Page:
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Words from Other Birds



Last month we introduced Dr. Jay Lavine, a savvy, vegan ophthalmologist who resides in Arizona. His previous article touted the many benefits of whole grains, especially whole wheat. This month he explores the many foods that offer important vitamins and minerals needed to maintain optimum health. Dr. Jay has his own web site focused on vegetarian nutrition as a preventive to many health problems. To access his site, check Questions and Answers on Vegetarian Nutrition




OPTIMIZING YOUR VEGETARIAN DIET

by Jay B. Lavine, M.D.


You've made the transition to a vegetarian diet, and regardless of your reasons, you know it will be good for your health. Contrary to popular opinion among the meat-eating public, a vegetarian diet does not put you at high risk for nutritional deficiency. In fact, vegetarians tend to get much more of many important minerals and vitamins, such as magnesium and vitamins C and E. But a vegetarian diet does represent a change, and as with any change, you have to learn the ropes to avoid entanglement. So let's see how to make your diet as healthy as possible.

Iron and zinc are two minerals to which vegetarians should pay close attention. Iron is important for red blood cell production, and it also supports the immune system. Mild iron deficiency may not cause anemia but may still make you feel run down and may interfere with your thinking. Vegetarians often consume more iron than omnivores do, but the iron in plant foods is not as well absorbed. How can you optimize your iron status? Ascorbic acid (vitamin C) greatly increases the absorption of iron.

Some foods, such as many dark, leafy green vegetables, potatoes, watermelon, and strawberries, contain both iron and vitamin C. But you can also consume vitamin-C rich foods, like citrus fruits or juices, with your meal, and that will help greatly. Cooking in cast iron pans will also supply iron. On the other hand, tea inhibits iron absorption. Dairy products contain almost no iron and may even inhibit iron absorption somewhat, so don't make the mistake of eating a lot of dairy.

Zinc, the other mineral vegetarians should consider, has a number of good sources. One study showed that vegetarians who consume a fair amount of whole grains and legumes (beans, peas, lentils, peanuts) maintain a good zinc status. Other good sources include sesame and pumpkin seeds, asparagus, spinach, mushrooms, and a number of nuts.

Vegans need to watch their calcium intake. Watch out for misleading information in this area. Calcium deficiency does occur. Try to consume four or five servings a day of calcium-rich foods. Spinach, sesame seeds, and tahini are not good sources of calcium. The calcium from spinach is poorly absorbed. Most of the calcium in sesame seeds is found in the hull, which is not usually eaten, and even if it were, the absorption is probably poor. Good sources of calcium include kale, collard greens, mustard greens, bok choy, broccoli, tofu made with calcium sulfate, almonds, figs, blackstrap molasses, and fortified soy milk. If you can't get enough , then supplement--it's better for you than dairy. Calcium citrate is a form that is felt not to increase your risk of kidney stones.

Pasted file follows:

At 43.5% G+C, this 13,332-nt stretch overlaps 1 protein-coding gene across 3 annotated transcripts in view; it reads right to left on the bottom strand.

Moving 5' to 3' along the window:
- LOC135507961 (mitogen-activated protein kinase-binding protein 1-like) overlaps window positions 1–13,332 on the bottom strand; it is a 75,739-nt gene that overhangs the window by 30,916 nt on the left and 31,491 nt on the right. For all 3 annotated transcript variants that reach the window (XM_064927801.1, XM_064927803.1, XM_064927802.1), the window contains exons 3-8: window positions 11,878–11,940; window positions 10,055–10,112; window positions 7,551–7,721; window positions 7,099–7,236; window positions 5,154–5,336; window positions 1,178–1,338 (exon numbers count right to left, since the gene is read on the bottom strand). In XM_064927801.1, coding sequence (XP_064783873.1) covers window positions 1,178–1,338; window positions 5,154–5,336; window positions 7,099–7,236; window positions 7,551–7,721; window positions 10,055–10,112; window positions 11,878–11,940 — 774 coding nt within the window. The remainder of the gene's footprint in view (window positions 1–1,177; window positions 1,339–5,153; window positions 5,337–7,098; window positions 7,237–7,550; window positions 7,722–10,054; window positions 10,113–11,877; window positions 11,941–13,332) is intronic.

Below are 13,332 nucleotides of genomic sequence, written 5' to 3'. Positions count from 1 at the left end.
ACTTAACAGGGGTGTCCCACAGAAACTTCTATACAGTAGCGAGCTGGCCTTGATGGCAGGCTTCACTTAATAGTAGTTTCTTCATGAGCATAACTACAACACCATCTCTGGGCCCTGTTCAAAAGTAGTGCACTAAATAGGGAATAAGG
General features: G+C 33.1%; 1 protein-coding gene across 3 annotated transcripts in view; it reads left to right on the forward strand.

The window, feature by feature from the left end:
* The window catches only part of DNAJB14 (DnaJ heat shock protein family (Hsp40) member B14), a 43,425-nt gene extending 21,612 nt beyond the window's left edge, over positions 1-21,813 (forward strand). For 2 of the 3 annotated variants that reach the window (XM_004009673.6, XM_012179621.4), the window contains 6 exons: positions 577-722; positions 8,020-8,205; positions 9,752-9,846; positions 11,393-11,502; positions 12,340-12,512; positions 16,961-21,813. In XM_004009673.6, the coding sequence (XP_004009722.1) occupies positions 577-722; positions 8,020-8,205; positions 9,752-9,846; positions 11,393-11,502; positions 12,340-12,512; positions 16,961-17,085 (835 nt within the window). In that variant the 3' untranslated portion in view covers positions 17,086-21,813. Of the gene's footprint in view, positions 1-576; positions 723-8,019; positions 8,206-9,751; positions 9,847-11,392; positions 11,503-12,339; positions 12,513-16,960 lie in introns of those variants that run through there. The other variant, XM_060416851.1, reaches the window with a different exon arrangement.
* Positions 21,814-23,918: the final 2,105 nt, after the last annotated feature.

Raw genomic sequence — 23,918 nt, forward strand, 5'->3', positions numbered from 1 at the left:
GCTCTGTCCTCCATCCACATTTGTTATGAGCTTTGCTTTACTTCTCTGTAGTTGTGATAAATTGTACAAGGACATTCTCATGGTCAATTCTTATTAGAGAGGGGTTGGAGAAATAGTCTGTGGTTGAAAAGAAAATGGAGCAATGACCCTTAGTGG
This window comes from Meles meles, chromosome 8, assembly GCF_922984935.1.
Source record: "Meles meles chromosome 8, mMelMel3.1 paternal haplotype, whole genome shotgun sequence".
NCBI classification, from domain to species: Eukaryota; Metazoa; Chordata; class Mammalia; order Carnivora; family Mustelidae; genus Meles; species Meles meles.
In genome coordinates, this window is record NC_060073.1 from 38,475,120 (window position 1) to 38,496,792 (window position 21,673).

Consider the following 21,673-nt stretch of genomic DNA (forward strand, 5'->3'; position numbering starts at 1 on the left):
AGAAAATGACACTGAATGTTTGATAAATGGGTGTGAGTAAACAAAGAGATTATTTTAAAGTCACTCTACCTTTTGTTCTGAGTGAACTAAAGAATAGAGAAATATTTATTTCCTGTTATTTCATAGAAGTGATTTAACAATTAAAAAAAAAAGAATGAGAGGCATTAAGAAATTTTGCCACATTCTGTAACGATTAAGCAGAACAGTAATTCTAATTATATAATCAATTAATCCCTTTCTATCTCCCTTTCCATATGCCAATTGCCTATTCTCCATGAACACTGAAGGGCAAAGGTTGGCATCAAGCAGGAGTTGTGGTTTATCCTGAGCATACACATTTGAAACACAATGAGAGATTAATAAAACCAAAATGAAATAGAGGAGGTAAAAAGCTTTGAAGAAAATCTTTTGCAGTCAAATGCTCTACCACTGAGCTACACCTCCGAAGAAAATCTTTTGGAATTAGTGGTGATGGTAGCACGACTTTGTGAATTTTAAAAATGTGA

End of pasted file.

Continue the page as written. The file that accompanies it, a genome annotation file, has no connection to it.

Two other provisos: vitamin B12 and "vitamin" D. There are many myths about vitamin B12 sources. You have your choice between fortified foods and supplements. Dairy products and eggs contain some vitamin B12, but it is probably not as well absorbed as that from animal flesh. The recommended dietary allowance (RDA) for most people is 2.4 micrograms a day. For those who want to supplement less often, I suggest 1,000 micrograms once a week for vegans and half that amount for vegetarians who consume dairy products and/or eggs. As for vitamin D, it is really a steroid hormone that forms in the skin after sun exposure. If you don't get much sun, try products like fortified soy milk. Mushrooms contain some vitamin D, but not enough to fully meet your needs.

Butter or margarine? Try to avoid both. Learn to adjust your tastebuds so you no longer crave the taste of fat. Myths in this area are prevalent, but butter raises your cholesterol level more than margarine does and probably puts you at higher risk for certain chronic health problems. In fact, try as much as possible to avoid all added oils and fats. You can easily meet your small dietary requirement for fat by consuming the fat naturally present in whole foods. Whole wheat flour, for example, derives 5% of its calories from fat.

The Lifestyle Heart Trial of Dean Ornish, M.D., showed that a lifestyle change regimen that included this type of diet was able to reverse hardening of the arteries in the heart. A no-added-fat diet not only helps lower your cholesterol level, but it also reduces the coagulability (clot-forming tendency) of the blood, one of the factors that leads to hardening of the arteries. Research shows that consuming large amounts of any vegetable oil will cause this increase in coagulability. How do you cook in this type of diet? Just liquid braise in vegetable broth or water instead of sautéing in oil!

In summary, there is nothing complicated about optimizing your vegetarian diet. Include a good variety of whole grains, vegetables, fruits, legumes, and some nuts and seeds. Make sure you eat enough. Then just enjoy it!


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